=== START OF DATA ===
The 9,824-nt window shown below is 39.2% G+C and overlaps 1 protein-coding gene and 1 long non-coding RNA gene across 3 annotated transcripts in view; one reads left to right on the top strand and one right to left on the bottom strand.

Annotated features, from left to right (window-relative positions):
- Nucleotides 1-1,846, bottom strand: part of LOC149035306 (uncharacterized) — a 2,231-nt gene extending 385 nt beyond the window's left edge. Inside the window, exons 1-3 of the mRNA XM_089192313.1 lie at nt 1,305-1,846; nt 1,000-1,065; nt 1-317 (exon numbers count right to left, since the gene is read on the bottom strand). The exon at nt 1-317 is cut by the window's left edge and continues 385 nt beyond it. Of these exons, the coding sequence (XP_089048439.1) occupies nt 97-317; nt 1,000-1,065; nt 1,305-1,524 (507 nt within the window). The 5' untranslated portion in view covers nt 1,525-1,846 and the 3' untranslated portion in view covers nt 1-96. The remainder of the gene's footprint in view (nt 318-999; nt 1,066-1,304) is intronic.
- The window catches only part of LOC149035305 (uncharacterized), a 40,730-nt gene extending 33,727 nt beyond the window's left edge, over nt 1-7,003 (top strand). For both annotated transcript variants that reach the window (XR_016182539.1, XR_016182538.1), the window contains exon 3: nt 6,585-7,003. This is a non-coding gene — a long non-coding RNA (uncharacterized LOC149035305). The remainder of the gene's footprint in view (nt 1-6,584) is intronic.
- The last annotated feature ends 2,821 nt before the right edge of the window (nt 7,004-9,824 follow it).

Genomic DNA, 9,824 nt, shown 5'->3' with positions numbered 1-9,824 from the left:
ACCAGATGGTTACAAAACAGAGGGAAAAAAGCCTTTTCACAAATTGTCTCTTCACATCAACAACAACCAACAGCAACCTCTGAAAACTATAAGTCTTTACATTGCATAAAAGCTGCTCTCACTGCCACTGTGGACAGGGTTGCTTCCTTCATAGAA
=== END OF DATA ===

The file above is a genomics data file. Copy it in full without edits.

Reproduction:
The 9,824-nt window shown below is 39.2% G+C and overlaps 1 protein-coding gene and 1 long non-coding RNA gene across 3 annotated transcripts in view; one reads left to right on the top strand and one right to left on the bottom strand.

Annotated features, from left to right (window-relative positions):
- Nucleotides 1-1,846, bottom strand: part of LOC149035306 (uncharacterized) — a 2,231-nt gene extending 385 nt beyond the window's left edge. Inside the window, exons 1-3 of the mRNA XM_089192313.1 lie at nt 1,305-1,846; nt 1,000-1,065; nt 1-317 (exon numbers count right to left, since the gene is read on the bottom strand). The exon at nt 1-317 is cut by the window's left edge and continues 385 nt beyond it. Of these exons, the coding sequence (XP_089048439.1) occupies nt 97-317; nt 1,000-1,065; nt 1,305-1,524 (507 nt within the window). The 5' untranslated portion in view covers nt 1,525-1,846 and the 3' untranslated portion in view covers nt 1-96. The remainder of the gene's footprint in view (nt 318-999; nt 1,066-1,304) is intronic.
- The window catches only part of LOC149035305 (uncharacterized), a 40,730-nt gene extending 33,727 nt beyond the window's left edge, over nt 1-7,003 (top strand). For both annotated transcript variants that reach the window (XR_016182539.1, XR_016182538.1), the window contains exon 3: nt 6,585-7,003. This is a non-coding gene — a long non-coding RNA (uncharacterized LOC149035305). The remainder of the gene's footprint in view (nt 1-6,584) is intronic.
- The last annotated feature ends 2,821 nt before the right edge of the window (nt 7,004-9,824 follow it).

Genomic DNA, 9,824 nt, shown 5'->3' with positions numbered 1-9,824 from the left:
ACCAGATGGTTACAAAACAGAGGGAAAAAAGCCTTTTCACAAATTGTCTCTTCACATCAACAACAACCAACAGCAACCTCTGAAAACTATAAGTCTTTACATTGCATAAAAGCTGCTCTCACTGCCACTGTGGACAGGGTTGCTTCCTTCATAGAA